A robot is a machine that automatically performs a set of usually pre-programmed tasks and has limited autonomy.

In early science fiction writing the idea of a robot tended to include thinking machines that could perform independent judgments. Later, this was revised to the idea of an android and the notion of robot became limited to less advanced forms of machines. The basis for this change is generally credited to Isaac Asimov who, though referring to them as robots, created characters who were far more intelligent than Humans and operated according to the "Three Laws of Robotics" which later became the accepted basis for many characteristics of android behavior.

Albert Macklin, a science fiction writer for Incredible Tales magazine during the 1950s, wrote stories that featured robots almost exclusively. (DS9: "Far Beyond the Stars")

The Think Tank had a robotic lifeform as one of its members. (VOY: "Think Tank")

In 2152 the Enterprise NX-01 made a repair-stop at what it had been told was a robotic space station, but which turned out to be a self aware machine with malicious intent. (ENT: "Dead Stop")

Deep Space 9 had a store called Tom Servo's Used Robots. (Star Trek: Deep Space Nine set decoration)
The term robot was coined by Czech science fiction writer Karel Čapek's play R.U.R. (Rossum's Universal Robots). The word, actually, was invented by his brother, Josef Čapek. A robot is a mechanical or virtual artificial agent, usually an electro-mechanical machine that is guided by a computer program or electronic circuitry. Robots can be autonomous or semi-autonomous and range from humanoids such as Honda's Advanced Step in Innovative Mobility (ASIMO) and Tosy's TOSY Ping Pong Playing Robot (TOPIO) to industrial robots, collectively programmed 'swarm' robots, and even microscopic nano robots. By mimicking a lifelike appearance or automating movements, a robot may convey a sense of intelligence or thought of its own.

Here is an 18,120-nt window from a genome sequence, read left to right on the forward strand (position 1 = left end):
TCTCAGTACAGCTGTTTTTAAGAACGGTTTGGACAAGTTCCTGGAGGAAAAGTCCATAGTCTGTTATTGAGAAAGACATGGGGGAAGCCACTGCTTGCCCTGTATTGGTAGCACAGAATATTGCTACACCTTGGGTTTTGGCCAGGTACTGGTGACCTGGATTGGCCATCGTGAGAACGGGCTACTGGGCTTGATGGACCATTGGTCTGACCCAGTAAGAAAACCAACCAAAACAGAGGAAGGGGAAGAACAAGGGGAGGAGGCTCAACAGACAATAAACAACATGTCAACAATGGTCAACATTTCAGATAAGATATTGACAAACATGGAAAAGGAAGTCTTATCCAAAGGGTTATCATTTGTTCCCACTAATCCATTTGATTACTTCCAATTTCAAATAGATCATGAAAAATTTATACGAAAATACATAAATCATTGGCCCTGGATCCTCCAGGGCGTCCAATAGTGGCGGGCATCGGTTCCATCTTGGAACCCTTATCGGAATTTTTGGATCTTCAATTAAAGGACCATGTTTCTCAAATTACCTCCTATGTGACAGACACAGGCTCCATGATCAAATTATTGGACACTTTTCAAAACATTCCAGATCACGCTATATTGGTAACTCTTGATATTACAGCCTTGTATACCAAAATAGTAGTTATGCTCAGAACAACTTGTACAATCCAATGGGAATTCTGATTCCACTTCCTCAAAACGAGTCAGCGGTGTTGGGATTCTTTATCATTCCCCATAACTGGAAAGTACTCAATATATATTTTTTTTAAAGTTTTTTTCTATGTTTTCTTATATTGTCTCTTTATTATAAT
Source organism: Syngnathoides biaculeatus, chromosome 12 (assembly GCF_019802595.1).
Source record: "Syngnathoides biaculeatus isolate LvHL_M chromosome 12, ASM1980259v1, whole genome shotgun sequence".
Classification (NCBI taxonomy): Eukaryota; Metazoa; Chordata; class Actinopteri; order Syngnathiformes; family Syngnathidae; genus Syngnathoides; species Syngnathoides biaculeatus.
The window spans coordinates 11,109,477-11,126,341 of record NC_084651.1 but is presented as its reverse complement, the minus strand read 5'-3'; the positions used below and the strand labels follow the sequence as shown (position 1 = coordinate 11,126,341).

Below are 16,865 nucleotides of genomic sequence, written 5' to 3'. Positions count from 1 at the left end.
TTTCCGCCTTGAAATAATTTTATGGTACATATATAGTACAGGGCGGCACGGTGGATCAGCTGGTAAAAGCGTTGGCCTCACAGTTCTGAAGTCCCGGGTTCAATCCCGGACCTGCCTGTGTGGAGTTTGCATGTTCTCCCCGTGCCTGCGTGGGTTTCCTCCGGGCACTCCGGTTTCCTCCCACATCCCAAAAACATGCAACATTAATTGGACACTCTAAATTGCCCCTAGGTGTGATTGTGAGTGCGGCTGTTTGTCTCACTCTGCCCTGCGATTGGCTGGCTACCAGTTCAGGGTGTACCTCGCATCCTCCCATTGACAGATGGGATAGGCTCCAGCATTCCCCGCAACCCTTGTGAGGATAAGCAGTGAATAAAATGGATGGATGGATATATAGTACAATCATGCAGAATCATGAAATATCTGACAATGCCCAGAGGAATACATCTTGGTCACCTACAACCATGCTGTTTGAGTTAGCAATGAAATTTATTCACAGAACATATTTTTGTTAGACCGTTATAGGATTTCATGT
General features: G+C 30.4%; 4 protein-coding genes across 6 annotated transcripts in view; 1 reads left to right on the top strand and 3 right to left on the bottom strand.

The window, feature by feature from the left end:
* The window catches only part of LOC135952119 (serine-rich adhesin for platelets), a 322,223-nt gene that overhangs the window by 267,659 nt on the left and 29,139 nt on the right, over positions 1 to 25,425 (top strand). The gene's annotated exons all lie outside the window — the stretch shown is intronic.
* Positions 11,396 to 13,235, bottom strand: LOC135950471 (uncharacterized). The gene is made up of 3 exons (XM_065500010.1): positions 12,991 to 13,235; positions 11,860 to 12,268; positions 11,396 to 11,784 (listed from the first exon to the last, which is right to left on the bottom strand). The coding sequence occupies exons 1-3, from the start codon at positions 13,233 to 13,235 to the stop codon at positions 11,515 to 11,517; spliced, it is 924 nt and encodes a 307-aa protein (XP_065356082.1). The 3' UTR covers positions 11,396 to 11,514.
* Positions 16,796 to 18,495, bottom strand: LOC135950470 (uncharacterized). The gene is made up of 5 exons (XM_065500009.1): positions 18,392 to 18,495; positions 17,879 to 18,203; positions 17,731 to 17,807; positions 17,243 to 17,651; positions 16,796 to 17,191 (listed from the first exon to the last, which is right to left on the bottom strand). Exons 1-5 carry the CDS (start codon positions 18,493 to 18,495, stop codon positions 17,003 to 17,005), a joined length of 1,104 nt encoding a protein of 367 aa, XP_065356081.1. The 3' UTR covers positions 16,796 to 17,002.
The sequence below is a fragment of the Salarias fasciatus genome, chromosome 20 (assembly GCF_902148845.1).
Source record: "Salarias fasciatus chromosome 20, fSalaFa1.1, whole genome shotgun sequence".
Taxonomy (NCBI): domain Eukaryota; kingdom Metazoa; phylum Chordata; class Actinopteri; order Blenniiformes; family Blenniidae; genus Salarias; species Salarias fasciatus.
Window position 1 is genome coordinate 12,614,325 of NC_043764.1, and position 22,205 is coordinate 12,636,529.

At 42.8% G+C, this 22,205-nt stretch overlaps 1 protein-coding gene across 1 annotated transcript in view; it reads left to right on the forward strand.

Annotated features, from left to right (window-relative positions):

Robotics is the branch of technology that deals with the design, construction, operation, and application of robots,[1] as well as computer systems for their control, sensory feedback, and information processing. These technologies deal with automated machines that can take the place of humans in dangerous environments or manufacturing processes, or resemble humans in appearance, behavior, and/or cognition. Many of today's robots are inspired by nature contributing to the field of bio-inspired robotics.

As mechanical techniques developed through the Industrial age, more practical applications were proposed by Nikola Tesla, who in 1898 designed a radio-controlled boat. Electronics evolved into the driving force of development with the advent of the first electronic autonomous robots created by William Grey Walter in Bristol, England in 1948. The first digital and programmable robot was invented by George Devol in 1954 and was named the Unimate. It was sold to General Motors in 1961 where it was used to lift pieces of hot metal from die casting machines at the Inland Fisher Guide Plant in the West Trenton section of Ewing Township, New Jersey.[2]

Robots have replaced humans[3] in the assistance of performing those repetitive and dangerous tasks which humans prefer not to do, or are unable to do due to size limitations, or even those such as in outer space or at the bottom of the sea where humans could not survive the extreme environments.

There are concerns about the increasing use of robots and their role in society. Robots are blamed for rising unemployment as they replace workers in some functions. The use of robots in military combat raises ethical concerns. The possibility of robot autonomy and potential repercussions has been addressed in fiction and may be a realistic concern in the future.

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